Prairie Village unveils preliminary plans for more pedestrian-friendly Mission Road

Traffic zips by the adjacent sidewalk on Mission Road where a retaining wall would make it hard for pedestrians to avoid a vehicle out of control.
Traffic zips by the adjacent sidewalk on Mission Road where a retaining wall would make it hard for pedestrians to avoid a vehicle out of control.

The Prairie Village City Council on Monday got its first look at the plans in development for a more pedestrian-friendly Mission Road from 71st to 75th Street — including a stretch of trail that could eventually stretch from the Village Shops to Corinth Square and beyond.

Through the input of planners and members of the public, a subcommittee leading the design for the project put forth a recommendation to reduce the number of lanes on the road from four to three, and the use the extra space to build out an eight-foot trail on the west side of Mission. On the east side of the road, the city would work with property owners to try to secure easements to allow it to move the sidewalk further off the road and away from existing utility poles:


The path on the west side would run along a seven-foot patch of green space that designers hope to use for pedestrian enhancements including benches, seating walls, landscaping beds and other amenities. Planners put together a budget for the pedestrian amenities that would come in just under $150,000:


The design elements would closely mirror many of the improvements added at the Village Shops as part of the CID redevelopment, and would ostensibly serve as the “visual vocabulary” for future trail development down Mission Road toward Corinth Square in coming years.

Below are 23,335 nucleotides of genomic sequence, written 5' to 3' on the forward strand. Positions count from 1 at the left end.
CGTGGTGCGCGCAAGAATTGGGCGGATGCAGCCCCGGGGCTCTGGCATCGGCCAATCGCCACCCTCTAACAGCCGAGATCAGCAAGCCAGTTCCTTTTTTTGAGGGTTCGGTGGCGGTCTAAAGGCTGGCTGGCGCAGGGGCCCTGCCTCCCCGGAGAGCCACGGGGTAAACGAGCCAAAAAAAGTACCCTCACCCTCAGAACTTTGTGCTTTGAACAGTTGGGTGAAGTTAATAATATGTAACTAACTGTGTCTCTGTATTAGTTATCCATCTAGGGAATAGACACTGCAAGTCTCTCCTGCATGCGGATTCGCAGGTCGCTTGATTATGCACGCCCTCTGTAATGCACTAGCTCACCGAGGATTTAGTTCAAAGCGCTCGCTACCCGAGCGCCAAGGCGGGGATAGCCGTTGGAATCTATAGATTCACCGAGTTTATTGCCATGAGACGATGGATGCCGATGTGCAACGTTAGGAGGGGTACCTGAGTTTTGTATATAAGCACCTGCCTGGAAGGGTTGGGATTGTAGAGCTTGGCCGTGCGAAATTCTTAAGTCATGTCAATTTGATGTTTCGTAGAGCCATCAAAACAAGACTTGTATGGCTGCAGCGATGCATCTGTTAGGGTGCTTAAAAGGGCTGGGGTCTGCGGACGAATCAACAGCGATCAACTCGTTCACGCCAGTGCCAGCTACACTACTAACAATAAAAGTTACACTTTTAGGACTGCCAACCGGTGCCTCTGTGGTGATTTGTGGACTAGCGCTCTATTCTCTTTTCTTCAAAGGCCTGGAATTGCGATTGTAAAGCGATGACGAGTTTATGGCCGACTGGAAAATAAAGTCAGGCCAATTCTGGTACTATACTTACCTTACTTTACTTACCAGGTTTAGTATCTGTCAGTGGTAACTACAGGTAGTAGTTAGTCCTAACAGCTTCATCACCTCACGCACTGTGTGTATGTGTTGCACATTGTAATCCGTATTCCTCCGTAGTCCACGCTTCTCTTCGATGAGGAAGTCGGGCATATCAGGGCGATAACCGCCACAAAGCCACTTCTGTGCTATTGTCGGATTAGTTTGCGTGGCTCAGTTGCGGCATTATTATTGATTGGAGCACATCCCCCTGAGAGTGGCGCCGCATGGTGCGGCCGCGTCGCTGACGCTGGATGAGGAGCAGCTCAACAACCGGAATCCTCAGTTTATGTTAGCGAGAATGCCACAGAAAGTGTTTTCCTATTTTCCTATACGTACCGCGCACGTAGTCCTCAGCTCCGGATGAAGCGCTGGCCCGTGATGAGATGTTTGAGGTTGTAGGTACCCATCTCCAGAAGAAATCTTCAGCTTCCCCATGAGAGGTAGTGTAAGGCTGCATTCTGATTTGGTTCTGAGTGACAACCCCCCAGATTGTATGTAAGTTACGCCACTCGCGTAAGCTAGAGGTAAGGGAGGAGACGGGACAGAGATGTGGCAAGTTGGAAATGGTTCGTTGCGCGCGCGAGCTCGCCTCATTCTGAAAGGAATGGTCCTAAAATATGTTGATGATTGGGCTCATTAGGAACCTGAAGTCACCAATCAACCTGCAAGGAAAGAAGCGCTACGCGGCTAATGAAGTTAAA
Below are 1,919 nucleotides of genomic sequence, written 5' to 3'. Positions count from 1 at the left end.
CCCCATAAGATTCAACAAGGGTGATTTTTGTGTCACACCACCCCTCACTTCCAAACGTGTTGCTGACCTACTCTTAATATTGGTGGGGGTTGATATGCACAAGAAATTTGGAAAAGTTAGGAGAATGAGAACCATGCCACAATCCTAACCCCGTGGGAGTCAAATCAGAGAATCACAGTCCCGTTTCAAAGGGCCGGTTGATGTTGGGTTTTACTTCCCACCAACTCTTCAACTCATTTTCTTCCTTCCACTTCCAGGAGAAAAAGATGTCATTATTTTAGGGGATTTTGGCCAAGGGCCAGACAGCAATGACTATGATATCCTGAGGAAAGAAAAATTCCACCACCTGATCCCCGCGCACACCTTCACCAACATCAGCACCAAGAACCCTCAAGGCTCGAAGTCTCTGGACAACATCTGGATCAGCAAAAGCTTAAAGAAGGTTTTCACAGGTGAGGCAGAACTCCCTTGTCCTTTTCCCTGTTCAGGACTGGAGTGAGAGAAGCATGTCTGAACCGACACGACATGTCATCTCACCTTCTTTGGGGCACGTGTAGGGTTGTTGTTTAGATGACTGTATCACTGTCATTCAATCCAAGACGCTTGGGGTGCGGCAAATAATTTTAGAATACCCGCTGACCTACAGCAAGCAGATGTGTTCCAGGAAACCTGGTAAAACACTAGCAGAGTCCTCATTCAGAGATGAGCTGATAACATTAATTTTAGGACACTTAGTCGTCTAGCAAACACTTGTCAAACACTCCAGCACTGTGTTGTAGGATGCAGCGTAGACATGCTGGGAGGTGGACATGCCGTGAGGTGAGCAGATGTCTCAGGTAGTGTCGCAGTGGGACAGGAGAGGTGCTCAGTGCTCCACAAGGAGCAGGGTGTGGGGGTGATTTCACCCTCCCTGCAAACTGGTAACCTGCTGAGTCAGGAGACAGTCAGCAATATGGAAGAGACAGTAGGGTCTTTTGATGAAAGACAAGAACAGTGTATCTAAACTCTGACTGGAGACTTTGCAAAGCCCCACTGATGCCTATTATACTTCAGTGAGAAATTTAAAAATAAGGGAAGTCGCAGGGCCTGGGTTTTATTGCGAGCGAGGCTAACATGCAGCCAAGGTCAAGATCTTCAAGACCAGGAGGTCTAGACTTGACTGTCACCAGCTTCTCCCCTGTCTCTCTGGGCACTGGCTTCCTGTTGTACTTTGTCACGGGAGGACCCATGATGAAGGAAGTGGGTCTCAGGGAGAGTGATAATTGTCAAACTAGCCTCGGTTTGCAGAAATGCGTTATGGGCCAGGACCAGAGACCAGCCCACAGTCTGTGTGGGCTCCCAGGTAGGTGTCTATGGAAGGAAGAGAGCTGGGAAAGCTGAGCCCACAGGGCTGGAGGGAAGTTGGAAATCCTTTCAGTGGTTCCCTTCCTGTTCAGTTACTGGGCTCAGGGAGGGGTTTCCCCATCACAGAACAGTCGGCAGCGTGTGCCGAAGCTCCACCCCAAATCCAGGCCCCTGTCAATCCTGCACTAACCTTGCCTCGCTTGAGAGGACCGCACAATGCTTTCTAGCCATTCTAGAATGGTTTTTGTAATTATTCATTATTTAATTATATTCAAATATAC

Mayor Laura Wassmer and city staff currently envision using the city’s economic development fund — approximately $1.9 million reserved for city projects expected to have some positive impact on commerce in the city — for the amenities. That plan drew a rebuke from Councilor Andrew Wang, who said more council input was necessary before allocating funds from that account to the project. Spending $150,000 on non-essential aesthetic improvements as part of a $1 million road project seemed excessive, he argued, particularly when the city struggles every year to find money for recommended road resurfacing.

“I’m not entirely supportive of all the aesthetic improvements, and I cannot be supportive of using the economic development fund to pay for it,” said Wang, who represents the ward in which the stretch of road lies.

But Councilor Eric Mikkelson, who represents the same ward as Wang, countered that employing the economic development fund on improvements that would likely increase foot traffic — and business — to the city’s two primary shopping centers was an appropriate use of the money. Moreover, he said, it was a better use of the funds than letting them sit in a very-low interest account, as they have done for the past several years.

“I don’t think it’s fiscally responsible for the city to leave [the economic development funds] in a zero-interest bank account for infinity,” he said. “If we can convert a small part of it to a benefit for hundreds if not thousands of residents, we’re doing our job.”

The committee working on the project will present its plans to the public for input in the coming weeks before returning to the council for project approval.

Public Works Director Keith Bredehoeft said the city hoped to put the final project plan out for bid in February 2016 with construction starting in early summer.

The project was moved to the top of the city’s priority list this spring after a group of neighborhood residents lobbied the council, suggesting it posed a serious safety risk for pedestrians.